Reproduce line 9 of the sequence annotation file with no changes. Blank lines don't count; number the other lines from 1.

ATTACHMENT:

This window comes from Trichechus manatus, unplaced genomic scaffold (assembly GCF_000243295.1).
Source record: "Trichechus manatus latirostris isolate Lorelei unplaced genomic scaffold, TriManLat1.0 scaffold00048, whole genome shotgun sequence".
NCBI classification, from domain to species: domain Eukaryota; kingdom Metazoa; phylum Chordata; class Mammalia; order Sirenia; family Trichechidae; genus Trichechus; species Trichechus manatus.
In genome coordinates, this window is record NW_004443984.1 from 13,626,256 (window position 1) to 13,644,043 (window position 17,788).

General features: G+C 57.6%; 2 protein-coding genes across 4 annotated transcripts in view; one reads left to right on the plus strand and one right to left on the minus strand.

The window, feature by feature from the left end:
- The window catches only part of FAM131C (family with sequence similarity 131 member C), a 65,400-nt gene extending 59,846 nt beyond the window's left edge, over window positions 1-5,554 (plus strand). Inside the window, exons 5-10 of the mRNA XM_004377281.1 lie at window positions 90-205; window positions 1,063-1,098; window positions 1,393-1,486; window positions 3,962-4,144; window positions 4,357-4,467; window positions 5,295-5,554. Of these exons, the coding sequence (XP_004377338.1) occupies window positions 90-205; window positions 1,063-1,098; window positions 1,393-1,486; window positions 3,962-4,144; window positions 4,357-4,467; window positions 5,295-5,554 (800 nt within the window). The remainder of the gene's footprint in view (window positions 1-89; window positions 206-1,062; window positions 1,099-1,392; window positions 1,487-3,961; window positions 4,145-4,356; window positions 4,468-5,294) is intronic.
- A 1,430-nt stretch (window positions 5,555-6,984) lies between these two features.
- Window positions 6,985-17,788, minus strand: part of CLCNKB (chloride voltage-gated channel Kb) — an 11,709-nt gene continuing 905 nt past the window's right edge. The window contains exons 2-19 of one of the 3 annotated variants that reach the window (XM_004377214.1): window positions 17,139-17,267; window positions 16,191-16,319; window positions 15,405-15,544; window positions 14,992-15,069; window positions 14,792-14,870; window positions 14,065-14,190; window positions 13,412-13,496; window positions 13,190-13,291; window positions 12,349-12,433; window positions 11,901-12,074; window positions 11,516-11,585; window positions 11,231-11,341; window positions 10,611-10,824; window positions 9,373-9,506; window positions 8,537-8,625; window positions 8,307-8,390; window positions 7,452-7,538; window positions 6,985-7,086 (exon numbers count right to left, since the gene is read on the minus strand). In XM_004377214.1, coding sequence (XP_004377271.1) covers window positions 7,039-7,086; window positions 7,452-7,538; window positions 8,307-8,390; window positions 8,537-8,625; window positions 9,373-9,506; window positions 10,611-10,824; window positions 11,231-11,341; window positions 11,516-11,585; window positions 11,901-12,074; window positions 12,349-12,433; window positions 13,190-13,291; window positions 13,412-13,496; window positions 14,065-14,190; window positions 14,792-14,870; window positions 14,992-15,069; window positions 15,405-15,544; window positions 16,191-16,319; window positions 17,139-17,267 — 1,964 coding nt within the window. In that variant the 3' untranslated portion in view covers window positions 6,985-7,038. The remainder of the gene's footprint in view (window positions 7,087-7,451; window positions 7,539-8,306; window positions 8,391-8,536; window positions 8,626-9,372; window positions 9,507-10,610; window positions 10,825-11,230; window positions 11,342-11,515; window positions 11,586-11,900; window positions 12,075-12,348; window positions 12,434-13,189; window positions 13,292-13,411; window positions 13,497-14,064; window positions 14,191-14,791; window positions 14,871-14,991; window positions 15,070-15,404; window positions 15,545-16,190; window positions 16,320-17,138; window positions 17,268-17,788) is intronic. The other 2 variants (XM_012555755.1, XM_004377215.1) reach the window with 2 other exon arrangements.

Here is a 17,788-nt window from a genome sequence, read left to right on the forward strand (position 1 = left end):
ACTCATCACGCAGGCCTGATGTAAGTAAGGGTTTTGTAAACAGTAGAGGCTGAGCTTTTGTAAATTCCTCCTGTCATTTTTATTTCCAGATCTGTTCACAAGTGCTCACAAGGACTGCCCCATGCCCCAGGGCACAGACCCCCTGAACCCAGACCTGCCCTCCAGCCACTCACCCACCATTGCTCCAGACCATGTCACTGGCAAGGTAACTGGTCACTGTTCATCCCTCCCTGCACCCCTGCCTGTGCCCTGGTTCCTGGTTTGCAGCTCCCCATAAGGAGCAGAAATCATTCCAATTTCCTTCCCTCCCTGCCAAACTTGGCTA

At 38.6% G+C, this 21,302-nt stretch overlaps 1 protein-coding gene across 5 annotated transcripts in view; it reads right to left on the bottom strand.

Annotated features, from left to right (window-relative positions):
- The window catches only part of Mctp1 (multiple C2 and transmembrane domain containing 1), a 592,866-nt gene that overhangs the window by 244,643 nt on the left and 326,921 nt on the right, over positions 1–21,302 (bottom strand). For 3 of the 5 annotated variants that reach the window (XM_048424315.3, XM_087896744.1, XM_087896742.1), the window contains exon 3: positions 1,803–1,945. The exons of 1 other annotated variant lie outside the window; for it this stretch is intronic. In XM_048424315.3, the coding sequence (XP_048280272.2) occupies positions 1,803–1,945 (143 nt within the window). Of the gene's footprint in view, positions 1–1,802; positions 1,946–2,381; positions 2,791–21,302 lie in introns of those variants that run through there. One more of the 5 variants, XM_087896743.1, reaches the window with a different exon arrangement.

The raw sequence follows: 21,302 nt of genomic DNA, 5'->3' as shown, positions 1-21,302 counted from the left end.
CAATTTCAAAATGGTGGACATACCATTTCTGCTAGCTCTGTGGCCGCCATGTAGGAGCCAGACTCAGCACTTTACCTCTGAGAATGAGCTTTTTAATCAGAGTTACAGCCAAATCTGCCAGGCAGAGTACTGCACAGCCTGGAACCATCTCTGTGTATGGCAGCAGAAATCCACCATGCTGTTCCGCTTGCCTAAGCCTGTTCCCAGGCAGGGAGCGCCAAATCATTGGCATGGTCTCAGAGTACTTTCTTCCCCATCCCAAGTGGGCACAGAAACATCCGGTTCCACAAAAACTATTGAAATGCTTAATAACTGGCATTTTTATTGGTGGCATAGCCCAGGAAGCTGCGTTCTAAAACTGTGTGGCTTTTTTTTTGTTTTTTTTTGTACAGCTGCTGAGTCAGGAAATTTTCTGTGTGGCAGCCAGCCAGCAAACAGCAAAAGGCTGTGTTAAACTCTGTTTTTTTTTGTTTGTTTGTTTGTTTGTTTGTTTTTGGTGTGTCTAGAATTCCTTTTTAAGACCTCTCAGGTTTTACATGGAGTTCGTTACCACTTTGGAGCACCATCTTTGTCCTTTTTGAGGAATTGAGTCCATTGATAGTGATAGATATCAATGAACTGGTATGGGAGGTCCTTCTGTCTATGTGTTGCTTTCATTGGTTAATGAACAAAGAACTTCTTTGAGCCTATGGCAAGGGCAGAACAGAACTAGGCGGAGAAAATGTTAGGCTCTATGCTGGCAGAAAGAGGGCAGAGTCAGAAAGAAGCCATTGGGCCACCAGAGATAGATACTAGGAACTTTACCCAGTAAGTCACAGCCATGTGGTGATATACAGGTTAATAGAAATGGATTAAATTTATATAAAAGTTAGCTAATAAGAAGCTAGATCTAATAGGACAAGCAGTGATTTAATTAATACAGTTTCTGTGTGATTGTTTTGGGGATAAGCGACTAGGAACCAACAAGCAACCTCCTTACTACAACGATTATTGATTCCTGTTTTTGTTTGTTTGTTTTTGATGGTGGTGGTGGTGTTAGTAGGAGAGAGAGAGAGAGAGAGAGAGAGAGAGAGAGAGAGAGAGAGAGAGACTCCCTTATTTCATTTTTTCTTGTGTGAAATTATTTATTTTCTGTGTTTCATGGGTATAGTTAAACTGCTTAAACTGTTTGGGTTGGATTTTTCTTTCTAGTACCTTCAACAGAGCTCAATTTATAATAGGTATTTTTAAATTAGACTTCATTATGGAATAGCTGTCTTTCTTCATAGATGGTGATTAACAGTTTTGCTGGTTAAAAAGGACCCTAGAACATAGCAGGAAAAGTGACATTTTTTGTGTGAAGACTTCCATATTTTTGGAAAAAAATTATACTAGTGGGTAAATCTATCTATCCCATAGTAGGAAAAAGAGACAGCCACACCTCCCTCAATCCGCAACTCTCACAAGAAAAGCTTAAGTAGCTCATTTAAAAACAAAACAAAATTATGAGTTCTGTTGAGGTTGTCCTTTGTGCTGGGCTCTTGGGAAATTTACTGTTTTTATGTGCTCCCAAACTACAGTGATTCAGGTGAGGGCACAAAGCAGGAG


- Window positions 6,985-17,788, minus strand: part of CLCNKB (chloride voltage-gated channel Kb) — an 11,709-nt gene continuing 905 nt past the window's right edge. The window contains exons 2-19 of one of the 3 annotated variants that reach the window (XM_004377214.1): window positions 17,139-17,267; window positions 16,191-16,319; window positions 15,405-15,544; window positions 14,992-15,069; window positions 14,792-14,870; window positions 14,065-14,190; window positions 13,412-13,496; window positions 13,190-13,291; window positions 12,349-12,433; window positions 11,901-12,074; window positions 11,516-11,585; window positions 11,231-11,341; window positions 10,611-10,824; window positions 9,373-9,506; window positions 8,537-8,625; window positions 8,307-8,390; window positions 7,452-7,538; window positions 6,985-7,086 (exon numbers count right to left, since the gene is read on the minus strand). In XM_004377214.1, coding sequence (XP_004377271.1) covers window positions 7,039-7,086; window positions 7,452-7,538; window positions 8,307-8,390; window positions 8,537-8,625; window positions 9,373-9,506; window positions 10,611-10,824; window positions 11,231-11,341; window positions 11,516-11,585; window positions 11,901-12,074; window positions 12,349-12,433; window positions 13,190-13,291; window positions 13,412-13,496; window positions 14,065-14,190; window positions 14,792-14,870; window positions 14,992-15,069; window positions 15,405-15,544; window positions 16,191-16,319; window positions 17,139-17,267 — 1,964 coding nt within the window. In that variant the 3' untranslated portion in view covers window positions 6,985-7,038. The remainder of the gene's footprint in view (window positions 7,087-7,451; window positions 7,539-8,306; window positions 8,391-8,536; window positions 8,626-9,372; window positions 9,507-10,610; window positions 10,825-11,230; window positions 11,342-11,515; window positions 11,586-11,900; window positions 12,075-12,348; window positions 12,434-13,189; window positions 13,292-13,411; window positions 13,497-14,064; window positions 14,191-14,791; window positions 14,871-14,991; window positions 15,070-15,404; window positions 15,545-16,190; window positions 16,320-17,138; window positions 17,268-17,788) is intronic. The other 2 variants (XM_012555755.1, XM_004377215.1) reach the window with 2 other exon arrangements.